Baby Boy Cambridge is Here! [UPDATE-3]

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Update 3: William and Kate have emerged from the Lindo Wing with the new prince. The couple are returning home to Kensington Palace, forgoing an overnight stay in the hospital as they did for Charlotte’s birth in 2015.

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Royal Roundup: Baby Watch Begins, Wedding Gift Details Revealed & an Update on Spain

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Restricted parking is officially up in front of the Lindo Wing at St Mary’s Hospital in London. This will be where the Duchess of Cambridge gives birth later this month, and though we don’t know the due date, we do know courtesy of signage that the space has been blocked off between April 9 and April 30. Because Kate’s children are usually late, my guess is the due date itself is on the earlier side.

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Margaret Beaufort & the Birth of Henry Tudor

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Margaret Beaufort later in life

On January 28, 1457 the future King Henry VII was born at Pembroke Castle in Wales, but the real star of the show was his mother, the Countess of Richmond. In fact, at the time of his birth it couldn’t have seemed less likely that the infant would one day ascend the English throne and it certainly wasn’t seen as an event of national importance. His father was Edmund Tudor, Earl of Richmond, the younger half-brother of King Henry VI, through the second marriage of their mother, Katherine of Valois.

But unlike Henry VI, who was fathered by the celebrated Henry V, Edmund and his siblings were fathered by a Welshman attached to Queen Katherine’s household, Owen Tudor. For political reasons, the relationship was conducted under the radar and it wouldn’t be until the early 1450s that Edmund and his younger brother, Jasper, were transitioned from a legally grey area to members of the peerage as the Earls of Richmond and Pembroke, respectively.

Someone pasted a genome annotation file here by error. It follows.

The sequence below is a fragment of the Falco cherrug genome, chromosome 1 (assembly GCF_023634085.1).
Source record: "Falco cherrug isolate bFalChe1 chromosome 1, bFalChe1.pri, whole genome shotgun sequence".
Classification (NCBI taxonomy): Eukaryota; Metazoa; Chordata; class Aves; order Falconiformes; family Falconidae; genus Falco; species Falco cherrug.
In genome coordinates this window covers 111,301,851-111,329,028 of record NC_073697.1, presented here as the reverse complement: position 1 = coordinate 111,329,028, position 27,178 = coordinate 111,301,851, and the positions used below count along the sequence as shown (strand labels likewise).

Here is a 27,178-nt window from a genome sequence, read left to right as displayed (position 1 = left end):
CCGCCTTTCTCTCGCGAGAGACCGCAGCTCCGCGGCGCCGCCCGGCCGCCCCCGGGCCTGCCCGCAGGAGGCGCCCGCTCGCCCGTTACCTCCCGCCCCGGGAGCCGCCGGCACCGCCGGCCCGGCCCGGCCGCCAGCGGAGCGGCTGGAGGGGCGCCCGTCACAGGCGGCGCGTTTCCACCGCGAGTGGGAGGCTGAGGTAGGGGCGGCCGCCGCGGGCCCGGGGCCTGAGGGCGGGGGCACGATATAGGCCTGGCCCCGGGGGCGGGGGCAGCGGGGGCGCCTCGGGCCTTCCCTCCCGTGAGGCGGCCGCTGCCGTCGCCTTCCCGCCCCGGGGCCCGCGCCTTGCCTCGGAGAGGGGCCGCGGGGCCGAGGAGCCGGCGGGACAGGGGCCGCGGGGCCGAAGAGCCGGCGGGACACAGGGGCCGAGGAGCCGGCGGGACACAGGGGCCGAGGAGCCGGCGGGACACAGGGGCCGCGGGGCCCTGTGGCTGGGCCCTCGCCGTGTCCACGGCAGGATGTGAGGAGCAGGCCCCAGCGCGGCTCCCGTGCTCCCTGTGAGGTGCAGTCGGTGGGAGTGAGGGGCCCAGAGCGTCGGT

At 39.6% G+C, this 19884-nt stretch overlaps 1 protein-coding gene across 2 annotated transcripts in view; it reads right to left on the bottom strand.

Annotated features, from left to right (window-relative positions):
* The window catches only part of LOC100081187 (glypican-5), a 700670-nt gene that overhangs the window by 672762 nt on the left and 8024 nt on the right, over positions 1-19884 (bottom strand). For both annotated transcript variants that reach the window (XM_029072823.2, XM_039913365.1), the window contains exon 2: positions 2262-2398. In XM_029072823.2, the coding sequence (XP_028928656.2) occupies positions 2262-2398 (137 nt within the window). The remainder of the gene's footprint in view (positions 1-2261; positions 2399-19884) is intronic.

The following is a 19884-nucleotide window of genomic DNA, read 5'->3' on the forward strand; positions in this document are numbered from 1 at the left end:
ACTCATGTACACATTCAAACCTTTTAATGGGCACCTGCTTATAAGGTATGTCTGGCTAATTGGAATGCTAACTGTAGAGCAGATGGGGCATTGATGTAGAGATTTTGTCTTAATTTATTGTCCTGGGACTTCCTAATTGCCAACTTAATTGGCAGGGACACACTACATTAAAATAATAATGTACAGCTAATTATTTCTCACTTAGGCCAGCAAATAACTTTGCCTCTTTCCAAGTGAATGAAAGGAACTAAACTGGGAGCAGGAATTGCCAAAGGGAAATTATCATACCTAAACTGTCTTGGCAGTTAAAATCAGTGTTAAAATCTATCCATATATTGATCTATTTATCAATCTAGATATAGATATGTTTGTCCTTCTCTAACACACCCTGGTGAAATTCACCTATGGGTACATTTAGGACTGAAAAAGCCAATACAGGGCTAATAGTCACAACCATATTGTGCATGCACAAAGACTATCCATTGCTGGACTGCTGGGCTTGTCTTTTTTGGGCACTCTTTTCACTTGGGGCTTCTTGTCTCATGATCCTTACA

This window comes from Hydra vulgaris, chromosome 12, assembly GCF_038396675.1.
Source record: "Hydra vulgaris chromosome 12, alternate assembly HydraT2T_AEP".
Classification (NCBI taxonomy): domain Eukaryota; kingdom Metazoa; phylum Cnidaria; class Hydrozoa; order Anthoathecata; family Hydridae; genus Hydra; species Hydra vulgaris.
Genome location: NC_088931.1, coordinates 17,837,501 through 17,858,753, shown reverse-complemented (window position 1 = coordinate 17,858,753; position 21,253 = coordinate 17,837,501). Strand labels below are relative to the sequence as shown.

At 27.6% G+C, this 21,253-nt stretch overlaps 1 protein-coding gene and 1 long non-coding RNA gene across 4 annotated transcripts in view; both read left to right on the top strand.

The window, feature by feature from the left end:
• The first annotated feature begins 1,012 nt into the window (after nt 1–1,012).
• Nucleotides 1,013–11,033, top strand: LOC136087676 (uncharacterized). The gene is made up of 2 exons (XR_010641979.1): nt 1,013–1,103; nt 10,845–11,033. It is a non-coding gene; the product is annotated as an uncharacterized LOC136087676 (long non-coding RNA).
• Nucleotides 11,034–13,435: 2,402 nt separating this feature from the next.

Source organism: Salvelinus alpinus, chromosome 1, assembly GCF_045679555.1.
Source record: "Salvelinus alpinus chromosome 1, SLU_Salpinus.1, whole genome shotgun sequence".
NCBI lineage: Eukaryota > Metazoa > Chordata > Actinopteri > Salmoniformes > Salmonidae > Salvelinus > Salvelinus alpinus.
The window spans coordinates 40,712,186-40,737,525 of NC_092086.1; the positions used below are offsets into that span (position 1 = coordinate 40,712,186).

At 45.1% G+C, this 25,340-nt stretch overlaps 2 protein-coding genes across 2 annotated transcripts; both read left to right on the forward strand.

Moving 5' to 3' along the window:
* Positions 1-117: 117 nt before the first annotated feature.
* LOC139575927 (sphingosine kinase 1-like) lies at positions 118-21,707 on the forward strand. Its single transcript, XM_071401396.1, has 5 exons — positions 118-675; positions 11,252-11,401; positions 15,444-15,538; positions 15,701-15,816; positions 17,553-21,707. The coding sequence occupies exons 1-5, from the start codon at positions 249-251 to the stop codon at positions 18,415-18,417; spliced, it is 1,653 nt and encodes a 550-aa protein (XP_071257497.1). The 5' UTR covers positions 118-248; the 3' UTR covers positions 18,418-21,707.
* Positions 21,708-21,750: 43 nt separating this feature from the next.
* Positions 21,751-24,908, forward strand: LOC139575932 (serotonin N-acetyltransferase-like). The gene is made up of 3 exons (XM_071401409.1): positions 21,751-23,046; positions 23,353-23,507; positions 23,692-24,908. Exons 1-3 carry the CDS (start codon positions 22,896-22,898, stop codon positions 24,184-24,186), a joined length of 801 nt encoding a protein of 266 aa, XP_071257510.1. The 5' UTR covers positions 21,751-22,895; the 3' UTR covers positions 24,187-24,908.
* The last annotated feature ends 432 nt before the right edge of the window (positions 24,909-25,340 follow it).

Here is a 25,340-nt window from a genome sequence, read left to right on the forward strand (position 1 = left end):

Because of these circumstances, the infant Henry Tudor born in 1457 had a better claim to the French crown than the English, if you disregard the Salic Law, barring inheritance of the throne through a woman (a pesky byproduct of the Hundred Years’ War).

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Kaiser Wilhelm II’s Britishness (And Left Arm)

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On January 27, 1859 Queen’s Victoria’s eldest daughter, Victoria, gave birth to her first child at the Crown Prince’s Palace in Berlin. The birth was difficult: There was a delay in alerting doctors that the princess was in labor, doctors were hesitant to physically examine her and the baby was in breach. After a long and complicated labor, during which the lives of both mother and child were in danger, a son was delivered.

Unfortunately, it soon became clear that the baby’s left arm had been badly injured at birth due to Erb’s palsy, a condition that causes paralysis from nerve  damage. Victoria, known as “Vicky” to her family, and her husband, Prince Frederick of Prussia, “Fritz,” were horrified – delivering a less than physically perfect heir to the Prussian throne was viewed as a personal failure by Vicky and raised concerns about the ability of their son to thrive in a masculine, militant court atmosphere.

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